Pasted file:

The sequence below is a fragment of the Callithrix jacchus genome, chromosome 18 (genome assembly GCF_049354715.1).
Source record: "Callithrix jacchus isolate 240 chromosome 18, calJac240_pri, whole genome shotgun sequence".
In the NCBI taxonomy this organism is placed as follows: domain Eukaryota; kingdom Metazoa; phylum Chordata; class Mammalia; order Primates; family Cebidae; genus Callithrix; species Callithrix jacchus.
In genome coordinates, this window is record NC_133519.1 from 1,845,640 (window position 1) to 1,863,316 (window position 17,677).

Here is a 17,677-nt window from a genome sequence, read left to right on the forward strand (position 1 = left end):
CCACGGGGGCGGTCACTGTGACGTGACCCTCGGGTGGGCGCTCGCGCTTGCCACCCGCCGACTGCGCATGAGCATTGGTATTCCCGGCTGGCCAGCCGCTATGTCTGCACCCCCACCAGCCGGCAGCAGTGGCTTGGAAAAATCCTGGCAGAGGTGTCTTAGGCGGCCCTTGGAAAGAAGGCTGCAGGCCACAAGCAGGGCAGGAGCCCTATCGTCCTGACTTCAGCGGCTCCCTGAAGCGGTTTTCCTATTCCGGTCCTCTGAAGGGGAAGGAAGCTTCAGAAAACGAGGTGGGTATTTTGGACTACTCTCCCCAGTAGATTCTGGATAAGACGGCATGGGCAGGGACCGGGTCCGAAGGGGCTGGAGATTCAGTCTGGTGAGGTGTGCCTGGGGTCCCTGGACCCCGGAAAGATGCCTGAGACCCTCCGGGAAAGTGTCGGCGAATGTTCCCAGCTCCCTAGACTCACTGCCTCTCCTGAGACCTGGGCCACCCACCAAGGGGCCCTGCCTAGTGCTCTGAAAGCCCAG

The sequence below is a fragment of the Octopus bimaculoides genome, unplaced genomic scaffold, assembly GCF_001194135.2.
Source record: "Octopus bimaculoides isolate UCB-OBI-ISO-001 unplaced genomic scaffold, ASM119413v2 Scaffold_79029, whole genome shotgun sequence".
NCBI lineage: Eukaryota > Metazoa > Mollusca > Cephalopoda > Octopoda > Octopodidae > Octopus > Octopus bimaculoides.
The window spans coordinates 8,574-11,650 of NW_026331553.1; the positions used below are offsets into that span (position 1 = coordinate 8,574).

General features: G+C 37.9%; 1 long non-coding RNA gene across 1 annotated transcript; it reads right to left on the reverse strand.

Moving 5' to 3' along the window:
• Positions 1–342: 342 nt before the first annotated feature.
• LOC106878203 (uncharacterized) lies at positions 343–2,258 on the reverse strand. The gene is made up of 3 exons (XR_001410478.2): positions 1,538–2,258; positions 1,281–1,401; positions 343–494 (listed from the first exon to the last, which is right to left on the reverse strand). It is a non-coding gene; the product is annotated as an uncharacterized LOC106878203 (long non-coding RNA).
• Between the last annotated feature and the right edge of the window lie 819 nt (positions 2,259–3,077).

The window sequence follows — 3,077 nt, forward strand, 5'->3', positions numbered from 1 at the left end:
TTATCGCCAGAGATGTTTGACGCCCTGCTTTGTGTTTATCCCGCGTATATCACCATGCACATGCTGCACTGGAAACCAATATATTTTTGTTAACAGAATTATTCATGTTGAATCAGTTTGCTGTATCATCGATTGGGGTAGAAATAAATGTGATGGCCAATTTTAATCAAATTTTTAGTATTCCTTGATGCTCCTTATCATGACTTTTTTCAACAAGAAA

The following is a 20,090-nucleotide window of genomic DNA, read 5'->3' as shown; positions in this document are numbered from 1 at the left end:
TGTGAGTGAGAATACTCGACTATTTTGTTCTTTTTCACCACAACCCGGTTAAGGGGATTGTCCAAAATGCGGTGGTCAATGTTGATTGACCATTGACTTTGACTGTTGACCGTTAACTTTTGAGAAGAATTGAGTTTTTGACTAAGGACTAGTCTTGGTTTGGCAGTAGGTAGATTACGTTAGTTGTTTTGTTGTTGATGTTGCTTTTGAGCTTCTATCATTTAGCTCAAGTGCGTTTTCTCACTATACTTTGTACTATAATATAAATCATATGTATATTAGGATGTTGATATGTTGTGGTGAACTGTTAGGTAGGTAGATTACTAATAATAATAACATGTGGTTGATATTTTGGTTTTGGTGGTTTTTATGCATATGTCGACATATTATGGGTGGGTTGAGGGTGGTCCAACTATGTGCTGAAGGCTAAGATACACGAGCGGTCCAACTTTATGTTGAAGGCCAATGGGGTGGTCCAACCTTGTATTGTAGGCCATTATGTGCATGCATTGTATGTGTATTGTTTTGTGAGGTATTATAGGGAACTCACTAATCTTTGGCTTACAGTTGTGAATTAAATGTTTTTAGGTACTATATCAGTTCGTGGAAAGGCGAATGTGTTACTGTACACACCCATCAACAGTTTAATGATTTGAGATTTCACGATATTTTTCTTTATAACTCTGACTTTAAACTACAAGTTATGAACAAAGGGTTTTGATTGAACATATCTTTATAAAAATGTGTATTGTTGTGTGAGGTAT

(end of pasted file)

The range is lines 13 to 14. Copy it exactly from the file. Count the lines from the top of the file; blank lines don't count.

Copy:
• Positions 1–342: 342 nt before the first annotated feature.
• LOC106878203 (uncharacterized) lies at positions 343–2,258 on the reverse strand. The gene is made up of 3 exons (XR_001410478.2): positions 1,538–2,258; positions 1,281–1,401; positions 343–494 (listed from the first exon to the last, which is right to left on the reverse strand). It is a non-coding gene; the product is annotated as an uncharacterized LOC106878203 (long non-coding RNA).